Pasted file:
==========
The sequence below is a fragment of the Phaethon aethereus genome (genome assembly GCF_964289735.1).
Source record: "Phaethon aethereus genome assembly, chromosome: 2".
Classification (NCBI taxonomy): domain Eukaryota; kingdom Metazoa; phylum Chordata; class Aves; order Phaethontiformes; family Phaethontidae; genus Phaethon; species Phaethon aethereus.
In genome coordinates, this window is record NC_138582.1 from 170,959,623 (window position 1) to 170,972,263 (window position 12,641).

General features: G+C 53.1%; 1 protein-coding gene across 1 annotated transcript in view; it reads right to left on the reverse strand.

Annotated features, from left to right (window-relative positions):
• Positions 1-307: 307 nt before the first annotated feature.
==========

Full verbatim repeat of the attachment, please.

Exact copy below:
The sequence below is a fragment of the Phaethon aethereus genome (genome assembly GCF_964289735.1).
Source record: "Phaethon aethereus genome assembly, chromosome: 2".
Classification (NCBI taxonomy): domain Eukaryota; kingdom Metazoa; phylum Chordata; class Aves; order Phaethontiformes; family Phaethontidae; genus Phaethon; species Phaethon aethereus.
In genome coordinates, this window is record NC_138582.1 from 170,959,623 (window position 1) to 170,972,263 (window position 12,641).

General features: G+C 53.1%; 1 protein-coding gene across 1 annotated transcript in view; it reads right to left on the reverse strand.

Annotated features, from left to right (window-relative positions):
• Positions 1-307: 307 nt before the first annotated feature.